How To Improve Air Quality In Your Home – Part 2
- How To Improve Air Quality In Your Home – Part 2
Hello, and welcome back to our blog here at Safe Investment Home Inspection. This is part two of our blog series about how you can improve your home’s indoor air quality. Ultimately, your indoor air quality is the most crucial aspect of maintaining a safe and comfortable indoor environment. There are a lot of factors that contribute to poor air quality, so it’s important to understand them and what you can do to prevent it. Keep reading to learn more.
Call a carpet cleaner
Carpet cleaning is another essential aspect to improving indoor air quality. Generally, cleaning hard surfaces like wood or porcelain is simple because it’s unlikely that airborne contaminants will get stuck on them. However, with soft materials like carpet, they pick up thousands of tiny unseeable particles that are constantly being knocked into the air and inhaled. And the truth is, the longer your carpet, the more you’ll have to clean it.
Vacuuming is a great way to remove the majority of the allergens stuck in your carpet, but without annual, professional carpet cleaning, you won’t be protecting your home and improving air quality as much as you could be. For many homeowners, this is a difficult thing to remember to do because they may not see physical evidence of these airborne allergens. But believe us, they’re all over your home, waiting to be inhaled!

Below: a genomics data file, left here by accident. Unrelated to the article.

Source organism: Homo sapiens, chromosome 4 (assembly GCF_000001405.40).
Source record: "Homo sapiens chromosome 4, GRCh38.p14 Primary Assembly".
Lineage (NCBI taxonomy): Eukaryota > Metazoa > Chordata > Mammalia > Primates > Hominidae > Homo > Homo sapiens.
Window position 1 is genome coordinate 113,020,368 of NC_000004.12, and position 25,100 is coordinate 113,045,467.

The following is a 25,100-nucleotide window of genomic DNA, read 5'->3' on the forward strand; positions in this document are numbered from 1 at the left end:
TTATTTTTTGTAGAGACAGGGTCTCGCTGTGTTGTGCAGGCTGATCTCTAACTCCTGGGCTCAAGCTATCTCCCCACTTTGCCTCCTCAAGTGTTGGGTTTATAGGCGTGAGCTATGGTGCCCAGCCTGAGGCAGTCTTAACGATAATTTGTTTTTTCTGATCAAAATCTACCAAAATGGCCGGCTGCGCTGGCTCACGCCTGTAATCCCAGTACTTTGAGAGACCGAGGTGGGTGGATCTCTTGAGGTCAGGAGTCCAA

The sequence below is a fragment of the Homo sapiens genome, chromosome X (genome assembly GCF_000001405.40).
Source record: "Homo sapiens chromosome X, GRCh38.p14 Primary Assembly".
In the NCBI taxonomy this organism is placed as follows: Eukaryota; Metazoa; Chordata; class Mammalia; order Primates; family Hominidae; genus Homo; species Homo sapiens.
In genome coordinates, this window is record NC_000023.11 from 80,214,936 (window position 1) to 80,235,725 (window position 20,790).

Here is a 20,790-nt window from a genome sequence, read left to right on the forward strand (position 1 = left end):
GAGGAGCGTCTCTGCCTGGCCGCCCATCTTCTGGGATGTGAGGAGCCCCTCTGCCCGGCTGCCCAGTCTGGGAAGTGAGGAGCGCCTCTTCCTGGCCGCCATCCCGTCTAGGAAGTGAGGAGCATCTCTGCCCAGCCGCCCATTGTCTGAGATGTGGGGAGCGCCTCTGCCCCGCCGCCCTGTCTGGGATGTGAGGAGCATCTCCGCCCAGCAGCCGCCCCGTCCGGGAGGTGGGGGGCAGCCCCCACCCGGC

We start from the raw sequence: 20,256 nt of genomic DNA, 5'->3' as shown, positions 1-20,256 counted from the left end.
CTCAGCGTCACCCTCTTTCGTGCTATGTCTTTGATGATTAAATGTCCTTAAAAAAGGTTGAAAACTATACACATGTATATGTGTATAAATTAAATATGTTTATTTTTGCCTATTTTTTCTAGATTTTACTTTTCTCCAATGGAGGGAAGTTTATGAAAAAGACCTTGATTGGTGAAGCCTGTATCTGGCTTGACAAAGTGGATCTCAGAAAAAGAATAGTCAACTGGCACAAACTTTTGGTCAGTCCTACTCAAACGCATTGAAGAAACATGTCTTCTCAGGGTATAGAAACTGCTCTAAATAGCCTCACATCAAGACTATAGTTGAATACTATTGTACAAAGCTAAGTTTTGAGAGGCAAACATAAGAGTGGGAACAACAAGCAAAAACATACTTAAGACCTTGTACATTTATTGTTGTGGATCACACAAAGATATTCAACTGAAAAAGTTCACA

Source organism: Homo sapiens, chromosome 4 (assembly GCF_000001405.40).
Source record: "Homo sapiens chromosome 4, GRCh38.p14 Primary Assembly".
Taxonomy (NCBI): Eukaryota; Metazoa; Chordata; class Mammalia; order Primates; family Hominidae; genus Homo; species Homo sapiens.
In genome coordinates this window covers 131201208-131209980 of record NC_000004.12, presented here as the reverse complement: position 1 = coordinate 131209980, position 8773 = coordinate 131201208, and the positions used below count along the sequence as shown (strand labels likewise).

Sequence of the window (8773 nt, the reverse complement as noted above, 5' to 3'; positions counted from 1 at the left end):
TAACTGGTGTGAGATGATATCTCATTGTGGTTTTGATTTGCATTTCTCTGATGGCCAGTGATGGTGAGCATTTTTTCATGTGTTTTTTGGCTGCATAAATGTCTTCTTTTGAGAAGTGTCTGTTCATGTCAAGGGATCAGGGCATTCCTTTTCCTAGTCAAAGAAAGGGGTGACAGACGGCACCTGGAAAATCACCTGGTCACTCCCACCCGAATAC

Humidity is a major factor in determining the safety of your home’s indoor air quality. If your home is too humid, it could lead to the growth of molds that will produce allergens and mycotoxins. Some people may experience allergic reactions to these toxins and those with asthma may have an asthma attack. However, some molds are more dangerous than others and you shouldn’t take a chance with any of them. You should, first of all, track your home’s humidity. It should be between 30 to 50 percent humidity. Anything over that will increase your chance of seeing mold growth. If you’re taking a shower or cooking, make sure to open a door or window.
There are a lot of ways that mold can grow in your home. One thing that many people don’t realize is that if their attic isn’t ventilated properly, it may result in mold growth. During certain times of year, your attic can become very hot and humid if there isn’t air flowing through it. In this case, you’d need to unclog or add more ventilation to your lower and upper roof, allowing air to pass through normally.
If you have any suspicions that mold may be growing in your home, you should contact the Denver home inspectors at Safe Investment Home Inspection.
Use an air-filtering plant
Some plants will help you maintain your home’s indoor air quality by eliminating toxic agents like trichlorethylene, formaldehyde, and benzene according to the NASA Clean Air Study. These plants can absorb certain VOCs, however, be aware that these plants will not do too much to improve your home’s air quality. They will, however, slightly improve a single room’s air quality.
English ivy and Variegated snake plant will both help filter out xylene, toluene, trichloroethylene, formaldehyde, and trifasciata.
Peace lilies and Florist’s chrysanthemum will filter out all of these toxins, only more effectively, in addition to ammonia.
Home inspection Denver
Your first reaction if you think you may have poor indoor air quality is to call an expert home inspector at Safe Investment Home Inspection. Our top priority is to provide you with a comprehensive home inspection that will reveal the safety of your home and provide you with solutions. Contact us today.